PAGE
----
Nick Kyrgios is leaving Wimbledon with his first piece of grand slam silverware — as well as the chip he carries around on his shoulder.

Nick Kyrgios has delivered a message to his haters as he leaves Wimbledon following his best ever run at a grand slam.

The Aussie was at his brilliant best on the court as he surged towards a maiden major final, all the while producing the usual antics that make him the most polarising figure in tennis.

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He had blow-ups with umpires, was called a “bully” by opponents and accused “drunk” fans of messing with him during an eventful two weeks at the All England Club, before losing Monday’s (AEST) final to Novak Djokovic in four sets.

Kyrgios, who has at times blamed the media for his portrayal as the bad boy of professional tennis, took to Instagram on Tuesday morning and issued a blunt message to critics.

A basketball lover, Kyrgios shared a clip of NBA star Kevin Durant from 2019 in which he says: “I just don’t trust none of y’all.

“Every time I say something it gets twisted up and thrown up and so many different publications tried to tear me down with my words that I say.

“So when I don’t say nothing, it’s a problem.

“I just wanna play ball. I wanna go to the gym and go home.”

In the past, we’ve seen both sides of how the negative headlines affect Kyrgios. At times, he’s complained he’s treated unfairly while other times, he says he doesn’t care what his critics say.

He was taking the latter approach at Wimbledon as he shrugged off the barbs that follow him at every tournament.

“Honestly, I don’t care,” Kyrgios said of his haters last week. “I just smile. It’s so funny. I joke around with my team about it so much. It’s hilarious.

“I almost just wake up and read things, and I just laugh. And I never forget things people say, whether it was three, four years ago, things that just stick with me.

“I have a massive chip on my shoulder. I sit here now … and I just know there’s so many people that are so upset.”

That “chip” on his shoulder was evident during a post-match press conference after the loss to Djokovic, when he took aim at a reporter’s question about whether “composure” is a part of his game he would look to work on, having witnessed first hand how the Serbian superstar goes about his business in big matches.

Kyrgios answered the question honestly — a trait which he showed throughout an impressive, expansive appearance in front of the world’s press — and spoke openly about other areas of his game that need work.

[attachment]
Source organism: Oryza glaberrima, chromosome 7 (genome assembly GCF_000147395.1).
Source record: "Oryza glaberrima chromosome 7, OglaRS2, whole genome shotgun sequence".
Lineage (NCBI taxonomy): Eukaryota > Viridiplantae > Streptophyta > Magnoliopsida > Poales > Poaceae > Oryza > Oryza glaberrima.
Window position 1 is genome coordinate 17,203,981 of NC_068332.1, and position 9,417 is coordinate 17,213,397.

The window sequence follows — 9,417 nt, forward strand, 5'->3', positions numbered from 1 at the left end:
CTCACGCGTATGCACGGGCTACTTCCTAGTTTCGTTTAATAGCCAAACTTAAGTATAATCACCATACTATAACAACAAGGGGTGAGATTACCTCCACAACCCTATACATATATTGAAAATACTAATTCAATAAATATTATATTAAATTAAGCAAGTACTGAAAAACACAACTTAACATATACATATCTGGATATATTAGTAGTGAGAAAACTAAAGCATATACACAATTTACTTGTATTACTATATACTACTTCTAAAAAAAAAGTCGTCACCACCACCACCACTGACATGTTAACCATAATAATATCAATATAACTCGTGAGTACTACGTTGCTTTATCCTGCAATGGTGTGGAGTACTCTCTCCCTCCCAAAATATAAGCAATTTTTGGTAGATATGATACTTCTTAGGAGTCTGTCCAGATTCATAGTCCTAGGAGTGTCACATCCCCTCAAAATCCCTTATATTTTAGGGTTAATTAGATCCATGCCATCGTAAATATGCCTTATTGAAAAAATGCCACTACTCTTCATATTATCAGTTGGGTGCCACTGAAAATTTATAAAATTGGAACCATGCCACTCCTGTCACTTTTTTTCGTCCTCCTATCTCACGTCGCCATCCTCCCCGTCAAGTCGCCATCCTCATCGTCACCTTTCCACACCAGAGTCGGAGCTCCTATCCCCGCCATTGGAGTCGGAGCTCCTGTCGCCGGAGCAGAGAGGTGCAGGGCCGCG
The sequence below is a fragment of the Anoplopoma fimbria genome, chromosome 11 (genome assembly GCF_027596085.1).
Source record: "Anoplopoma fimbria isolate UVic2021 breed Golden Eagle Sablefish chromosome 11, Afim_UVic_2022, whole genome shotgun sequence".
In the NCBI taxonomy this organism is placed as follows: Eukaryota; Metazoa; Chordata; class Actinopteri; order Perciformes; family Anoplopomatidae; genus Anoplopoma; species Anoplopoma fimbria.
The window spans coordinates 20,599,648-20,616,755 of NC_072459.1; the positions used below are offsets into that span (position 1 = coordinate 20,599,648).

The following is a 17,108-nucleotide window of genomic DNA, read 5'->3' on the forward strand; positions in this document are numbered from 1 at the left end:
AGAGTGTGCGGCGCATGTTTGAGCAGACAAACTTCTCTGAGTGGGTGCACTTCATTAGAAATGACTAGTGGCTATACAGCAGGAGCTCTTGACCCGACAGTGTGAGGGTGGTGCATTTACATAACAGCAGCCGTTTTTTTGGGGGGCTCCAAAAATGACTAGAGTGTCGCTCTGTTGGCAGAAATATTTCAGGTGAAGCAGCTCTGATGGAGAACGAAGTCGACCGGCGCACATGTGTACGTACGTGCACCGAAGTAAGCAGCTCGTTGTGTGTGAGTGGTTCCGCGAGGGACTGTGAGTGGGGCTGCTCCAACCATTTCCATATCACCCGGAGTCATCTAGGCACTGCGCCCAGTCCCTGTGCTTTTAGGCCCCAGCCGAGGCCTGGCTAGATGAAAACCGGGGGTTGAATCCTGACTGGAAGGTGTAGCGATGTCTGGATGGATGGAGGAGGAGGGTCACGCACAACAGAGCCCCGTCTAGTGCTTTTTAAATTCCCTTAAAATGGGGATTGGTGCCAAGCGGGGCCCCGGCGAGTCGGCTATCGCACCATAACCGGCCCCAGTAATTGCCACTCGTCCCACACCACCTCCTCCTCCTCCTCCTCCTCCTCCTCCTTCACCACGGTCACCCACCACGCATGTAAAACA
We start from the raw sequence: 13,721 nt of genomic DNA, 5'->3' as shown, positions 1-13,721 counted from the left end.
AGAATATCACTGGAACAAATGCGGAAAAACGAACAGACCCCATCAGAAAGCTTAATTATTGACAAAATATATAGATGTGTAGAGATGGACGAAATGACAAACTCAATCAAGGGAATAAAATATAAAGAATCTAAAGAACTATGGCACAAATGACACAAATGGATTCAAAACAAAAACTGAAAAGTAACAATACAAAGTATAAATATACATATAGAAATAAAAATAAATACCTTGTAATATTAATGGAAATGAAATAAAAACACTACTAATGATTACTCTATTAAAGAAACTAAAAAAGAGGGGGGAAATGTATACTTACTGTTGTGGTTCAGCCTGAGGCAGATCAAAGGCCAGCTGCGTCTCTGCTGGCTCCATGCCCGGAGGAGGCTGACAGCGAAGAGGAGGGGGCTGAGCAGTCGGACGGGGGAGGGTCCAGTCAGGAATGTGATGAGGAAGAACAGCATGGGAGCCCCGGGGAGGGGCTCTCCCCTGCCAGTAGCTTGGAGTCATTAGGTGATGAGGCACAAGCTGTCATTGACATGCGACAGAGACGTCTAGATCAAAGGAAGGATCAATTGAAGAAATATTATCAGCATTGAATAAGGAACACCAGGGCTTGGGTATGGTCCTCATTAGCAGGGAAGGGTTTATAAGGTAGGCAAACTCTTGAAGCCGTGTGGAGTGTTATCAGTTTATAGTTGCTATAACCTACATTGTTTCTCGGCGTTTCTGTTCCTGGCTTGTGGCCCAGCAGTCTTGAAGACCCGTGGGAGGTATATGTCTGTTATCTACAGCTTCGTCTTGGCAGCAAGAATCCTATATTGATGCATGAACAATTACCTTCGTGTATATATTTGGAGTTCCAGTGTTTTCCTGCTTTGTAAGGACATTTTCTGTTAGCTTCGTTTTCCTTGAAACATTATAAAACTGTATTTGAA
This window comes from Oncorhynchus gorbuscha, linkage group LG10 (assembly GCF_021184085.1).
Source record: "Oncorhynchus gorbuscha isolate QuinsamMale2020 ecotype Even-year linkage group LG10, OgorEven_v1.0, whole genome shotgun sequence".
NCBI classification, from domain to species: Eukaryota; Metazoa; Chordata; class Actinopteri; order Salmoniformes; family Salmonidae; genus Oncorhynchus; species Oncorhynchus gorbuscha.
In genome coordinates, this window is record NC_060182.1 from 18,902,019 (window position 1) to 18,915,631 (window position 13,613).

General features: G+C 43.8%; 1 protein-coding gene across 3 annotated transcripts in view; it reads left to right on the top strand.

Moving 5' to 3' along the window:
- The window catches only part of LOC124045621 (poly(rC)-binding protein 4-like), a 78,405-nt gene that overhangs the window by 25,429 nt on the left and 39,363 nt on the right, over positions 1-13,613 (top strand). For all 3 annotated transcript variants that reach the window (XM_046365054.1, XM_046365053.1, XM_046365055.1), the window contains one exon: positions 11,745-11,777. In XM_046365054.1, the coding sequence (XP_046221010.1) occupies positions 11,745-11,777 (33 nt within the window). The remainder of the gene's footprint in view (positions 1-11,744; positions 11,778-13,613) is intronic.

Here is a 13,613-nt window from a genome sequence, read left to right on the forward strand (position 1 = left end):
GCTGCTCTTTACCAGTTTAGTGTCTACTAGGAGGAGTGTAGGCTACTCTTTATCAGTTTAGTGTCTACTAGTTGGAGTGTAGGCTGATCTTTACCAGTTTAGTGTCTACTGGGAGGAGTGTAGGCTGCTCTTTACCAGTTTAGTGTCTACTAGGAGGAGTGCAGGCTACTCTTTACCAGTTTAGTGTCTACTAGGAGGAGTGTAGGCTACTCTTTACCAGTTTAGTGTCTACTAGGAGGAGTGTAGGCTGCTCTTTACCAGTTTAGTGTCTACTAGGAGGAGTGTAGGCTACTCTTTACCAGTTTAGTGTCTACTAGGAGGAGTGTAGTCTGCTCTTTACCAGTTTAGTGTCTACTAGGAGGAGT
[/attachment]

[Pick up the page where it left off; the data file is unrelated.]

The Canberran finished by giving the journalist a clip, saying: “I feel like that (question) was a bit of a dig. But I feel like everyone in the draw can improve on something.”

The British crowds lapped up Kyrgios over the past fortnight, showing him plenty of love even when the headlines he generated weren’t always so kind. The spectators on Centre Court were boisterous in their support during Monday’s final and gave him a rousing reception when he spoke after the defeat.

But Kyrgios wasn’t feeling that same love from the Aussie tennis community. Pat Cash, who won Wimbledon in 1987, was particularly scathing of Kyrgios this month and the 27-year-old let his true feelings be known about the level of support he receives.

“The greats of Australian tennis, they haven’t always been the nicest to me, personally,” Kyrgios said at a pre-final press conference.

“They haven’t always been supportive – and they haven’t been supportive these two weeks. So it’s hard for me to read things they say about me.

“For example when I saw Ash Barty in the final for Australia I was nothing but happy. I would never say a bad word about an Australian making a final. That’s just me.

“The only great that’s ever been supportive of me the whole time has been Lleyton Hewitt.

“He’s our Davis Cup captain and he knows that I kind of do my own thing. I’m definitely the outcast of the Australian players. He knows to keep his distance and let me do me. He sends me a message now and then, ‘keep going’, literally that’s it, just ‘well done, keep going’.”

Cash accused Kyrgios of cheating, abuse and aggressive behaviour during his third-round clash against Stefanos Tsitsipas. The Aussie great believed his comments were “fair and reasonable” but Kyrgios did not.

“It’s pretty sad because I don’t get any support from any of the other Australian tennis players, the male side,” he said.

“Not the players, I mean the past greats. It’s weird they just have like a sick obsession with tearing me down for some reason.

“Whether they don’t like me or they’re afraid … I don’t know what it is. But it sucks because if roles were reversed and I saw de Minaur in the final, or Jordan Thompson or Thanasi, I’d be pumped, I’d be stoked. I’d be having a pint watching going nuts.

“So I don’t know – shout out to Lleyton I guess.”

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